May and Should

Revisiting some old holiday photos, I found this neat sign from a funfair:


more or -er?

Language Log is discussing what the rules are for how we form the comparative and superlative of adjectives, or, I should say, which adjectives use the inflectional -er and -est, and which use the periphrastic “more”. Grammar books do explain this, and so do various internet sites, although some of the latter have rather dubious explanations. But Professor Zwicky is more interested in those adjectives where there is a dispute. A typical example is “tired”. I find it unremarkable to use the word “tireder”, but many people complain that it’s wrong, and many people who use it worry that they’re making a mistake.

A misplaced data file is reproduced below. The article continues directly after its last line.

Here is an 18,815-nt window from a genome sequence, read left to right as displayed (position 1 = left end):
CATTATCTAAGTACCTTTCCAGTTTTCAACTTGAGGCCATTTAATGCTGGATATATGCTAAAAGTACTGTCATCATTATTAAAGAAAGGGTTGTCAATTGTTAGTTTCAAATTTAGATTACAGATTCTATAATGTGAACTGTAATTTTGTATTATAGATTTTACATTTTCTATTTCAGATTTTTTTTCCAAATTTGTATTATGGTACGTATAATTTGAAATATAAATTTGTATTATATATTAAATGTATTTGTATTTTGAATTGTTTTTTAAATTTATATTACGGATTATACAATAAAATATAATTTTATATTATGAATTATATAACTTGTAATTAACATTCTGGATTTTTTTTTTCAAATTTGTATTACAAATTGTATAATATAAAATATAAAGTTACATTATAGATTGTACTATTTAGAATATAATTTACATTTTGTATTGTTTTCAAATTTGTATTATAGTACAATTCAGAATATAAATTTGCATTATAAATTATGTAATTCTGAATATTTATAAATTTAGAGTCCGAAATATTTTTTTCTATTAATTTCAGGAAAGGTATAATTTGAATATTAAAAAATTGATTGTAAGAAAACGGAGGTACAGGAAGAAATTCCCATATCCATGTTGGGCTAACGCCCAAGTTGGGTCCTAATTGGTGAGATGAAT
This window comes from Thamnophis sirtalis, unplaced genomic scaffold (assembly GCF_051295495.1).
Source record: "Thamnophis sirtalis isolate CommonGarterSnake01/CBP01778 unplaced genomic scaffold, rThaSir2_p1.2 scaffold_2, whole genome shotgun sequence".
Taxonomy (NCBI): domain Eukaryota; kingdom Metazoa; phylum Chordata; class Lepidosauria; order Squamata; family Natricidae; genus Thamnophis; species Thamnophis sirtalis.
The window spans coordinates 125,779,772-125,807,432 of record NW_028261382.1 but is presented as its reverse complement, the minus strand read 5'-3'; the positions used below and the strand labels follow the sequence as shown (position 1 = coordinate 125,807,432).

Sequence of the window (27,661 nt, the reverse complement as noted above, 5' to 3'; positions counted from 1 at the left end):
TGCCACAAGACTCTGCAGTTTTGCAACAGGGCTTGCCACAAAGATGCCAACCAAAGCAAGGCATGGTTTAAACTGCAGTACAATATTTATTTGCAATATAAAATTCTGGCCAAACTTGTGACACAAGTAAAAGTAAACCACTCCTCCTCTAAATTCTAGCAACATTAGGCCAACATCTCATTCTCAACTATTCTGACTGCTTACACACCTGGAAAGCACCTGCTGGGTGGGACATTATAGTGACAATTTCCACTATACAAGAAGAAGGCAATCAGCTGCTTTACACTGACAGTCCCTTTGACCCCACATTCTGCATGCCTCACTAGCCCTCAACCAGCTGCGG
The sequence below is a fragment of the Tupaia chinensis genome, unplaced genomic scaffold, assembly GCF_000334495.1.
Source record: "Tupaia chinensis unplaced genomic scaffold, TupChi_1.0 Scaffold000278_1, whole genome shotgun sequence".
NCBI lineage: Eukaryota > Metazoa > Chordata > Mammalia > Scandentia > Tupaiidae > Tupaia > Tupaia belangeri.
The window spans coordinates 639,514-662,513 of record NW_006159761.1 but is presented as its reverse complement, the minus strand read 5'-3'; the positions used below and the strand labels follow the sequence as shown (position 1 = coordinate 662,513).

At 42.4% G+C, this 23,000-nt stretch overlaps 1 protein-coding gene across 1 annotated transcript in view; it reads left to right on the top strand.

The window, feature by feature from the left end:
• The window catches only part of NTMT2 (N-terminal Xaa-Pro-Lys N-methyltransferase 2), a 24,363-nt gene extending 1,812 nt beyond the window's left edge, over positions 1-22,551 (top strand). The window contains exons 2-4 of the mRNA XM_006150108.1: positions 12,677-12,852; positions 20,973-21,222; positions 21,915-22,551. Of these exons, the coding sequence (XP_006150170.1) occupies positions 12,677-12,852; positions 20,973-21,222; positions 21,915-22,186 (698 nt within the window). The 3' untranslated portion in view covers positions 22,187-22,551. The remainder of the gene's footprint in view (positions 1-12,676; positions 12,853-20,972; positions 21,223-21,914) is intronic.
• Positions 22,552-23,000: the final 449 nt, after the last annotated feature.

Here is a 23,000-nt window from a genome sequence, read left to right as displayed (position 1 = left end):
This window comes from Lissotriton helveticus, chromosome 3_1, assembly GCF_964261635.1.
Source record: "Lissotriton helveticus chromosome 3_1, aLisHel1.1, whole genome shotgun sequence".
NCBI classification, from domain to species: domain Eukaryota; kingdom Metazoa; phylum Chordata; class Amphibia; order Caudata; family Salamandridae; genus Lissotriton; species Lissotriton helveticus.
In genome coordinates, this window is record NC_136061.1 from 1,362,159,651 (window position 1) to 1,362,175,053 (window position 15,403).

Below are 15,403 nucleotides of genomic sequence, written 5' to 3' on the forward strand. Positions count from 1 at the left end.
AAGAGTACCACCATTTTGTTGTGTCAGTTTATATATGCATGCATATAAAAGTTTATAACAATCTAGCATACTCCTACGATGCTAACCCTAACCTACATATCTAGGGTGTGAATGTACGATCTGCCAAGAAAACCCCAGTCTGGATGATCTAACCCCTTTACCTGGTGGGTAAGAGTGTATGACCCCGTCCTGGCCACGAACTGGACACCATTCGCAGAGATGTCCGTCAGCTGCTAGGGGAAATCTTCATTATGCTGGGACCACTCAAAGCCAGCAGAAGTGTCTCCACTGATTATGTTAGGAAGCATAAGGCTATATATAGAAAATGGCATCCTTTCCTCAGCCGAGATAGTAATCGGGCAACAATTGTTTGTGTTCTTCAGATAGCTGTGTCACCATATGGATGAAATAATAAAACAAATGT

My point of view is that, no matter what the idiomatic form is (and, clearly, people learning English need to learn idiomatic English), no-one should be criticised for making a comparative or superlative “mistake”. After all, it’s not as if the hearer or reader does not understand the meaning of “more nice” or “beautifuller”.

What about “more nicer”? Well, I baulk a little at it, just as I do at double negatives, but it’s common enough in slang parlance, and, again, it’s not at all ambiguous.

In response to Prof. Zwicky’s request, I’ve googled a few disputed inflectionals, as follows:

– You have a mind that is closeder than anything I can recall
– By the way, closeder is not a word

Non-native speakers discuss whether it’s possible to say “fuller”:

Moderner Warfare – Is moderner even a real word

moderner…(woah, moderner is a word? Ok, spellchecker, if you say so..